Monday, August 07, 2006

Bishop Blair Teaches: "And With Your Spirit"

From the August edition of the Diocese of Toledo's Catholic Chronicle:
Perhaps you have read or heard about a major project now underway to make a new English translation of the prayers of the Mass. While some people welcome this development, others ask why it is necessary.

In order to approach this question, let’s start off by reminding ourselves that we are “Latin Rite” members of the Catholic Church. This means, among other things, that we in the West are the heirs of a great and ancient Latin liturgical tradition. (There are also Eastern Catholics who have their own ancient liturgies and languages; for example Chaldean Catholics from Iraq, Maronites from Lebanon, etc.).

In the early 1960s the Second Vatican Council called for the revision of the Mass and other sacraments, and authorized their celebration in the “vernacular” language of the people. The idea was not to write something completely new in modern languages. Rather, the challenge was to return to some of the earlier and simpler forms of the ancient Roman Rite, and to make revisions in Latin texts using ancient sources, while at the same time adding some new compositions too. The result was the new Latin Missal and other liturgical books issued under Pope Paul VI in the late 1960s and early 1970s.

The next step in liturgical renewal was to translate these new books from Latin into modern languages. The English translations we are using today were done rather quickly, and while they have served us well, there has been a growing recognition that what we have leaves something to be desired when it comes to accuracy and beauty.

Fidelity to what the Latin actually says is very important, because the doctrine and spirituality reflected in the Latin constitute a pillar of Catholic unity. The greatest sign of this unity throughout the world is the Mass, and it is important that Catholics of every language be united in what they are praying at Mass. There is an old Latin saying lex orandi, lex credendi, which means that what you pray is what you believe.

Let me give you an example of how a proposed new translation is meant to recapture accuracy not just for its own sake, but also for doctrinal and spiritual reasons. I am referring to the revised translation of “et cum spiritu tuo” as “and with your spirit” instead of the current “and also with you.”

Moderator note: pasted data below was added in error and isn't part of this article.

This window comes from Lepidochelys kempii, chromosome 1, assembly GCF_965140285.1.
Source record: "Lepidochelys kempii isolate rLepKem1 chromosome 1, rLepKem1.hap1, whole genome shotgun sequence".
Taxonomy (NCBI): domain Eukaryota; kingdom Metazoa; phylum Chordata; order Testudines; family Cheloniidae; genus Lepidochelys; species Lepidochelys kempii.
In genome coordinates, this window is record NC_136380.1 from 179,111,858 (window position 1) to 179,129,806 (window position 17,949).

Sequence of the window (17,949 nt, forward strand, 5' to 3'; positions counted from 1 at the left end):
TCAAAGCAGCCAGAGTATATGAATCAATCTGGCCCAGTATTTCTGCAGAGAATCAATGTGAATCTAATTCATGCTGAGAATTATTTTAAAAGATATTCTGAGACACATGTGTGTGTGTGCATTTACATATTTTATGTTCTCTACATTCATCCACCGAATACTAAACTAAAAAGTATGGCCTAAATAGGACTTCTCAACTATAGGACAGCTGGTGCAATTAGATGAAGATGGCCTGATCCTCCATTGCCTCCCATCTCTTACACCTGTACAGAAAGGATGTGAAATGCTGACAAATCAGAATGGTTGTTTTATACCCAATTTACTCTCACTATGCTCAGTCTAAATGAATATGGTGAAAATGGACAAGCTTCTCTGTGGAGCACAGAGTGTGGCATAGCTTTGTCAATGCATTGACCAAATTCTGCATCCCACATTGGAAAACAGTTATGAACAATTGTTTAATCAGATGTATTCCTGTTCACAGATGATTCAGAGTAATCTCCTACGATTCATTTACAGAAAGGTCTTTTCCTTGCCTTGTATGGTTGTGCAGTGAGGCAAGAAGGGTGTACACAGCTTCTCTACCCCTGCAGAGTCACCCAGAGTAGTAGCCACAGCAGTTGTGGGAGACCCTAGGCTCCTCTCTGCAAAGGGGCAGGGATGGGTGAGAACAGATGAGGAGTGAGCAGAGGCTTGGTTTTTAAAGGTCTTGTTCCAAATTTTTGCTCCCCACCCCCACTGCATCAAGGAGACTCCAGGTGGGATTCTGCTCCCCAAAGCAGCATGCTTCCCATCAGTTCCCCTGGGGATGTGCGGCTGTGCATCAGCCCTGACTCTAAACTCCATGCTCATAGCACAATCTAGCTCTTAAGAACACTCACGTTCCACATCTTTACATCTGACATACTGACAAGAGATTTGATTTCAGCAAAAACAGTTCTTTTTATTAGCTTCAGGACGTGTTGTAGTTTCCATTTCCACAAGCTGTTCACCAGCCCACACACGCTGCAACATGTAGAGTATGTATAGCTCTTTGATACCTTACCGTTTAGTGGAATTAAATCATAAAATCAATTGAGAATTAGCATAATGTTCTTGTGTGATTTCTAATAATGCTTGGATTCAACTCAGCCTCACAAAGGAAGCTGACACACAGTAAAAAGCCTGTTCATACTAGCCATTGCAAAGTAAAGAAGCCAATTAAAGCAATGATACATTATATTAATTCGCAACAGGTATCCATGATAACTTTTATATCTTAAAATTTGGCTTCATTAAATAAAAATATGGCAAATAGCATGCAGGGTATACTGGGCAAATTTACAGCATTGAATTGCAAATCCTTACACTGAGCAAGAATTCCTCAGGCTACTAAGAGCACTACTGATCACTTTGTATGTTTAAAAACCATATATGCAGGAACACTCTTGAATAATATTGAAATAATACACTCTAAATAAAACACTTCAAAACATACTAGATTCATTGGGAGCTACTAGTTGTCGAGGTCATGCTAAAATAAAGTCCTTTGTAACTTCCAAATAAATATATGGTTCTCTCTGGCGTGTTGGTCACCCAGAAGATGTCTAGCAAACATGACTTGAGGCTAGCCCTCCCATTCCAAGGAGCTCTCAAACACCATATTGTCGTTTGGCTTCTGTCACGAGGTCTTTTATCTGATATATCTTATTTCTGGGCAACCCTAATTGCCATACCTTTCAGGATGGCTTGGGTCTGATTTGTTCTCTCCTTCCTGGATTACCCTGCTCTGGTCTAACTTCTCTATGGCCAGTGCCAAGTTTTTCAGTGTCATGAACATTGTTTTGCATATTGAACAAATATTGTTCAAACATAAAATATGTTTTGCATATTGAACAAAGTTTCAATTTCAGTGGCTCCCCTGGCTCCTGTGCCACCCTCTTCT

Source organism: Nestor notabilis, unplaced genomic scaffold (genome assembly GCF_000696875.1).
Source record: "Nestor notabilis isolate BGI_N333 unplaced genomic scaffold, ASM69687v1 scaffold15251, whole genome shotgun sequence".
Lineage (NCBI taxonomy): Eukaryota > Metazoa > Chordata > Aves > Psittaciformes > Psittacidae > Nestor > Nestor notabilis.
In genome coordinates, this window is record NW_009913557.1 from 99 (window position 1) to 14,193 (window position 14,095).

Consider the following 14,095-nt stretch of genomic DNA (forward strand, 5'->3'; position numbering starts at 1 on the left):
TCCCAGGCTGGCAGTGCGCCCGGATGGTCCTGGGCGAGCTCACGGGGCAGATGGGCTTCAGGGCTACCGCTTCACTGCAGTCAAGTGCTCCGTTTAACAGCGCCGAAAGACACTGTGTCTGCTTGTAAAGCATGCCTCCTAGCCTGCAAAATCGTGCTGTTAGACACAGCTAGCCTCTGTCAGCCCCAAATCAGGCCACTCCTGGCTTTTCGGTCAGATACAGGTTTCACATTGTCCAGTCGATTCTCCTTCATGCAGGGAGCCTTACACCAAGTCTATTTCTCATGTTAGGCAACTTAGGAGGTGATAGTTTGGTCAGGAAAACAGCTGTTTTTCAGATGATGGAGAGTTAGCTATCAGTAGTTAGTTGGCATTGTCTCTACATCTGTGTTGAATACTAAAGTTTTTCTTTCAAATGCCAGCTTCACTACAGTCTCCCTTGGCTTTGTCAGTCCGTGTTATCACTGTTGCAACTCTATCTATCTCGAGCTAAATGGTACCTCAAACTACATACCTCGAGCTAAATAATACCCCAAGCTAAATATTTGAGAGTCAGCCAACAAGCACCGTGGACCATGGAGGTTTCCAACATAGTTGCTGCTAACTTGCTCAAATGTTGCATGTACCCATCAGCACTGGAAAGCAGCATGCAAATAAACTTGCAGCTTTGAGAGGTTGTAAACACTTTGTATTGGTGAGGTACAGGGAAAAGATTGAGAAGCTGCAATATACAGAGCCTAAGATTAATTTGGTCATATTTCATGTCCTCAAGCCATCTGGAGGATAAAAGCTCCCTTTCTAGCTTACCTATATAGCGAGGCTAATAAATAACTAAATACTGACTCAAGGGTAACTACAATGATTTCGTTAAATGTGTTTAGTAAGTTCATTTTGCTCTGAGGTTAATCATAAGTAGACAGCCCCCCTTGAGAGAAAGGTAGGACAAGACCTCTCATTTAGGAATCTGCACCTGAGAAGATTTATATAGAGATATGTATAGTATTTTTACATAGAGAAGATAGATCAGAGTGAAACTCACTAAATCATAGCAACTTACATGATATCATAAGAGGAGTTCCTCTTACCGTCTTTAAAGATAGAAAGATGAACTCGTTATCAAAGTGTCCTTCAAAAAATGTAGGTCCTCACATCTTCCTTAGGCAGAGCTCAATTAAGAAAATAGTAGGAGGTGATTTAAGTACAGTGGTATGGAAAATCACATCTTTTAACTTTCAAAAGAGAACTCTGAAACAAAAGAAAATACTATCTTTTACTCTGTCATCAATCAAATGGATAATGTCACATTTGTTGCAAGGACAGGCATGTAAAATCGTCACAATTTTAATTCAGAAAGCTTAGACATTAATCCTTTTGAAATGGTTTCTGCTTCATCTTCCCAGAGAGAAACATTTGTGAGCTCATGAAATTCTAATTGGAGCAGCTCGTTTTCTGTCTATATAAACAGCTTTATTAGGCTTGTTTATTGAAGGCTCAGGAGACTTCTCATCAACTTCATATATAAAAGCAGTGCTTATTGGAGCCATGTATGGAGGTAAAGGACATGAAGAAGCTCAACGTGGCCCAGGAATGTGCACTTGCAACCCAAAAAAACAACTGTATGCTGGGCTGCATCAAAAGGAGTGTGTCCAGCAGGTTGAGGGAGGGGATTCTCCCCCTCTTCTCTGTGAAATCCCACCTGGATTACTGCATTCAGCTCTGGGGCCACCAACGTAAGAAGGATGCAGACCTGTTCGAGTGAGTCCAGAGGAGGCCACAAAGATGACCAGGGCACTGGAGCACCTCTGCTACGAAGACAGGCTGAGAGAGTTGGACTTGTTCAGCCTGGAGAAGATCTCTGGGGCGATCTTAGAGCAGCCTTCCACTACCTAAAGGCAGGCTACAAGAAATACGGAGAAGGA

As one of the U.S. bishops working on the new translations writes: “Our current translation might seem more personal and friendly, but that’s the problem. The spirit referred to in the Latin is the spirit of Christ who comes to a priest when he is ordained, as St. Paul explained to Timothy. In other words, the people are saying in their response that Christ as head of the Church is the head of the liturgical assembly, no matter who the particular priest celebrant may be. That is a statement of faith, a statement distorted by transforming it into an exchange of personal greetings.”

The language of public prayer also needs to be truly beautiful, noble, even poetic. So, for example, in the “Our Father” we use a good English word like “hallowed,” which is not part of our everyday speech, yet very appropriate for prayer. Many prayers, hymns, anthems and texts that are part of our religious and national heritage make use of language that is a cut above the way we ordinarily speak to one another. The goal of a new English translation of the Mass is not to sound like Shakespeare, but to use our language in a manner worthy of the Mass.

My Comments:
As I've said before, I did some research to make sure Norwalk was in Bishop Blair's diocese before finally deciding to move our family here.

Compare the piece by Bishop Blair above to the sort of crap that appears in (USCCB President) Bishop Skylstad's diocesan newspaper, which Dale Price nicely fisks here.


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